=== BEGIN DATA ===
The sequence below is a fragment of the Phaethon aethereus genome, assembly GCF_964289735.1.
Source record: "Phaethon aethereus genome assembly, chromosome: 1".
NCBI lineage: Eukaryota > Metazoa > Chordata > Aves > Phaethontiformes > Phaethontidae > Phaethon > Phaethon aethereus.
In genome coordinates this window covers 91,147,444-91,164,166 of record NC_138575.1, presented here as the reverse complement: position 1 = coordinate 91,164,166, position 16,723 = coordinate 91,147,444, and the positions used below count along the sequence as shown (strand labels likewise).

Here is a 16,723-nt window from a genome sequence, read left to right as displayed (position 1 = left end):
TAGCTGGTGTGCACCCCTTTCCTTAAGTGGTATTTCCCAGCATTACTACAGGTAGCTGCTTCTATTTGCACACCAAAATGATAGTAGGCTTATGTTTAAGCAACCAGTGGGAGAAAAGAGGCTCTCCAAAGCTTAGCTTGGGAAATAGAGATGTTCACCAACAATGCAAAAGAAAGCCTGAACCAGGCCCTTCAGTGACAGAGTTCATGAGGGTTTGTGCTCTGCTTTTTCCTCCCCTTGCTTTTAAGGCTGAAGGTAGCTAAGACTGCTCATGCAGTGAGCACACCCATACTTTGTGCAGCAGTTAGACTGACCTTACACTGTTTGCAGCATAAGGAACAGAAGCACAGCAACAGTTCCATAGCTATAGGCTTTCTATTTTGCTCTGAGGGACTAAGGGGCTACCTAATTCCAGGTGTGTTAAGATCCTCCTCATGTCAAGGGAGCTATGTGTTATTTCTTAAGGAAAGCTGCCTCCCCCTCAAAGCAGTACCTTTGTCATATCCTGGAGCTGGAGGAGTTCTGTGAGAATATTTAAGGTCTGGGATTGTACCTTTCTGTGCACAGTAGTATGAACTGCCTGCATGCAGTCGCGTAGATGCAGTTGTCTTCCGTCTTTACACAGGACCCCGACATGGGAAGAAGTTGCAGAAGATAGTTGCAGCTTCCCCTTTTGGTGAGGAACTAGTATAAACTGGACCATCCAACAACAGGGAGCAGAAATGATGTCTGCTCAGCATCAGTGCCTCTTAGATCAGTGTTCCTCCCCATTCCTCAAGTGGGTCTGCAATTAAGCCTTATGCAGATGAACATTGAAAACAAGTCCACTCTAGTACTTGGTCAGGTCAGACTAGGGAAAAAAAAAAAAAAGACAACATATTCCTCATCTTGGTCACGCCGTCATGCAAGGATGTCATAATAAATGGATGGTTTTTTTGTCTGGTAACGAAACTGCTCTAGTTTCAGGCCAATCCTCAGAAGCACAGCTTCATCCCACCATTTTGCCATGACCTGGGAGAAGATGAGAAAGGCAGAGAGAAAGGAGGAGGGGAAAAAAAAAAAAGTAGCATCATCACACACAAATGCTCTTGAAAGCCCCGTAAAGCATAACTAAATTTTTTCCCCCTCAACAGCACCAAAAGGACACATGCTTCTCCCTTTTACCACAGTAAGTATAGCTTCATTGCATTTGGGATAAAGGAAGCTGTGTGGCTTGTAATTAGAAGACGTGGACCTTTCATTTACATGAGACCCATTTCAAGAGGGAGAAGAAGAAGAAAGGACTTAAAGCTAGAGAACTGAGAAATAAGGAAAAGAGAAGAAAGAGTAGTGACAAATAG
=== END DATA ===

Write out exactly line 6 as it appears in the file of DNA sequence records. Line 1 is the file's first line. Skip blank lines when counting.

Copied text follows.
TAGCTGGTGTGCACCCCTTTCCTTAAGTGGTATTTCCCAGCATTACTACAGGTAGCTGCTTCTATTTGCACACCAAAATGATAGTAGGCTTATGTTTAAGCAACCAGTGGGAGAAAAGAGGCTCTCCAAAGCTTAGCTTGGGAAATAGAGATGTTCACCAACAATGCAAAAGAAAGCCTGAACCAGGCCCTTCAGTGACAGAGTTCATGAGGGTTTGTGCTCTGCTTTTTCCTCCCCTTGCTTTTAAGGCTGAAGGTAGCTAAGACTGCTCATGCAGTGAGCACACCCATACTTTGTGCAGCAGTTAGACTGACCTTACACTGTTTGCAGCATAAGGAACAGAAGCACAGCAACAGTTCCATAGCTATAGGCTTTCTATTTTGCTCTGAGGGACTAAGGGGCTACCTAATTCCAGGTGTGTTAAGATCCTCCTCATGTCAAGGGAGCTATGTGTTATTTCTTAAGGAAAGCTGCCTCCCCCTCAAAGCAGTACCTTTGTCATATCCTGGAGCTGGAGGAGTTCTGTGAGAATATTTAAGGTCTGGGATTGTACCTTTCTGTGCACAGTAGTATGAACTGCCTGCATGCAGTCGCGTAGATGCAGTTGTCTTCCGTCTTTACACAGGACCCCGACATGGGAAGAAGTTGCAGAAGATAGTTGCAGCTTCCCCTTTTGGTGAGGAACTAGTATAAACTGGACCATCCAACAACAGGGAGCAGAAATGATGTCTGCTCAGCATCAGTGCCTCTTAGATCAGTGTTCCTCCCCATTCCTCAAGTGGGTCTGCAATTAAGCCTTATGCAGATGAACATTGAAAACAAGTCCACTCTAGTACTTGGTCAGGTCAGACTAGGGAAAAAAAAAAAAAAGACAACATATTCCTCATCTTGGTCACGCCGTCATGCAAGGATGTCATAATAAATGGATGGTTTTTTTGTCTGGTAACGAAACTGCTCTAGTTTCAGGCCAATCCTCAGAAGCACAGCTTCATCCCACCATTTTGCCATGACCTGGGAGAAGATGAGAAAGGCAGAGAGAAAGGAGGAGGGGAAAAAAAAAAAAGTAGCATCATCACACACAAATGCTCTTGAAAGCCCCGTAAAGCATAACTAAATTTTTTCCCCCTCAACAGCACCAAAAGGACACATGCTTCTCCCTTTTACCACAGTAAGTATAGCTTCATTGCATTTGGGATAAAGGAAGCTGTGTGGCTTGTAATTAGAAGACGTGGACCTTTCATTTACATGAGACCCATTTCAAGAGGGAGAAGAAGAAGAAAGGACTTAAAGCTAGAGAACTGAGAAATAAGGAAAAGAGAAGAAAGAGTAGTGACAAATAG